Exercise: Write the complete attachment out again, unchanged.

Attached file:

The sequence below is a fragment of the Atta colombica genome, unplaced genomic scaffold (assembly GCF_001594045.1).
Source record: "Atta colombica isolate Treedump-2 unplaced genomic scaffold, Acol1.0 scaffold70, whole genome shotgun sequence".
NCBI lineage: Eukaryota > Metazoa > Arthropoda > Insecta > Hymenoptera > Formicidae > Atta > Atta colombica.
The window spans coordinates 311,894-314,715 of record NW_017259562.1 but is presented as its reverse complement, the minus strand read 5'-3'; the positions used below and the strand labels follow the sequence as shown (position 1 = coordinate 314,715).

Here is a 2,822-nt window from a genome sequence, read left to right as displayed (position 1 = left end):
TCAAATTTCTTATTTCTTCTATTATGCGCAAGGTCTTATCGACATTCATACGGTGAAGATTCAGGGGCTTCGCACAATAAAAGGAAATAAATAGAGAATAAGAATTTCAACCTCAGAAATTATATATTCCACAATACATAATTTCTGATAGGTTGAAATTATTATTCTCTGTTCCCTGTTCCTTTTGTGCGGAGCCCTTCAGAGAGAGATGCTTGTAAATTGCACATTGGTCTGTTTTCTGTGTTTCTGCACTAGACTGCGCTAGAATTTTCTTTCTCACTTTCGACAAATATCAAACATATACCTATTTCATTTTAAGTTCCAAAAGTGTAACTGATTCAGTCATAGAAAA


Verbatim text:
The sequence below is a fragment of the Atta colombica genome, unplaced genomic scaffold (assembly GCF_001594045.1).
Source record: "Atta colombica isolate Treedump-2 unplaced genomic scaffold, Acol1.0 scaffold70, whole genome shotgun sequence".
NCBI lineage: Eukaryota > Metazoa > Arthropoda > Insecta > Hymenoptera > Formicidae > Atta > Atta colombica.
The window spans coordinates 311,894-314,715 of record NW_017259562.1 but is presented as its reverse complement, the minus strand read 5'-3'; the positions used below and the strand labels follow the sequence as shown (position 1 = coordinate 314,715).

Here is a 2,822-nt window from a genome sequence, read left to right as displayed (position 1 = left end):
TCAAATTTCTTATTTCTTCTATTATGCGCAAGGTCTTATCGACATTCATACGGTGAAGATTCAGGGGCTTCGCACAATAAAAGGAAATAAATAGAGAATAAGAATTTCAACCTCAGAAATTATATATTCCACAATACATAATTTCTGATAGGTTGAAATTATTATTCTCTGTTCCCTGTTCCTTTTGTGCGGAGCCCTTCAGAGAGAGATGCTTGTAAATTGCACATTGGTCTGTTTTCTGTGTTTCTGCACTAGACTGCGCTAGAATTTTCTTTCTCACTTTCGACAAATATCAAACATATACCTATTTCATTTTAAGTTCCAAAAGTGTAACTGATTCAGTCATAGAAAA